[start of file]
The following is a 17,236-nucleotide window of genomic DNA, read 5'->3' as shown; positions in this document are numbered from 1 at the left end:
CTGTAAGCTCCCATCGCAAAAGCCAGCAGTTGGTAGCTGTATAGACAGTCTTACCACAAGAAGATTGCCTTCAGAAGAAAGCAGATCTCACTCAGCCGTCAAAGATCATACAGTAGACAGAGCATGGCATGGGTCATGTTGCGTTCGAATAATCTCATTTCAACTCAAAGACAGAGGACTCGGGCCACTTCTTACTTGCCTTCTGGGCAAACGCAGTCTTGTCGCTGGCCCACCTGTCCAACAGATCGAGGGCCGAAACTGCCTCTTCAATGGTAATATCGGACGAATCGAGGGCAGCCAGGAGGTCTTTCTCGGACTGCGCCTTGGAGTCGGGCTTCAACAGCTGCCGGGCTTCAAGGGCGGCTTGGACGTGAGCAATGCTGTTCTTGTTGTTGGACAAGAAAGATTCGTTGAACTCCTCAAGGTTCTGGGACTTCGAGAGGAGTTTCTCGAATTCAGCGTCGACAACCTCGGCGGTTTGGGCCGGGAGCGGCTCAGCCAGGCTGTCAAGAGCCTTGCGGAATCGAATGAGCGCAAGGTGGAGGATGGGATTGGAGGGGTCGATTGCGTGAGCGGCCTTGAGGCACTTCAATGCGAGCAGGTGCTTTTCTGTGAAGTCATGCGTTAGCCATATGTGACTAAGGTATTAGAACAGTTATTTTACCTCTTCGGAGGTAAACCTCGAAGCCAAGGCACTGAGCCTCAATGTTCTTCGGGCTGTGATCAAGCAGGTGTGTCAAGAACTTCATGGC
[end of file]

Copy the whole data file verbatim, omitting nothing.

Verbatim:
The following is a 17,236-nucleotide window of genomic DNA, read 5'->3' as shown; positions in this document are numbered from 1 at the left end:
CTGTAAGCTCCCATCGCAAAAGCCAGCAGTTGGTAGCTGTATAGACAGTCTTACCACAAGAAGATTGCCTTCAGAAGAAAGCAGATCTCACTCAGCCGTCAAAGATCATACAGTAGACAGAGCATGGCATGGGTCATGTTGCGTTCGAATAATCTCATTTCAACTCAAAGACAGAGGACTCGGGCCACTTCTTACTTGCCTTCTGGGCAAACGCAGTCTTGTCGCTGGCCCACCTGTCCAACAGATCGAGGGCCGAAACTGCCTCTTCAATGGTAATATCGGACGAATCGAGGGCAGCCAGGAGGTCTTTCTCGGACTGCGCCTTGGAGTCGGGCTTCAACAGCTGCCGGGCTTCAAGGGCGGCTTGGACGTGAGCAATGCTGTTCTTGTTGTTGGACAAGAAAGATTCGTTGAACTCCTCAAGGTTCTGGGACTTCGAGAGGAGTTTCTCGAATTCAGCGTCGACAACCTCGGCGGTTTGGGCCGGGAGCGGCTCAGCCAGGCTGTCAAGAGCCTTGCGGAATCGAATGAGCGCAAGGTGGAGGATGGGATTGGAGGGGTCGATTGCGTGAGCGGCCTTGAGGCACTTCAATGCGAGCAGGTGCTTTTCTGTGAAGTCATGCGTTAGCCATATGTGACTAAGGTATTAGAACAGTTATTTTACCTCTTCGGAGGTAAACCTCGAAGCCAAGGCACTGAGCCTCAATGTTCTTCGGGCTGTGATCAAGCAGGTGTGTCAAGAACTTCATGGC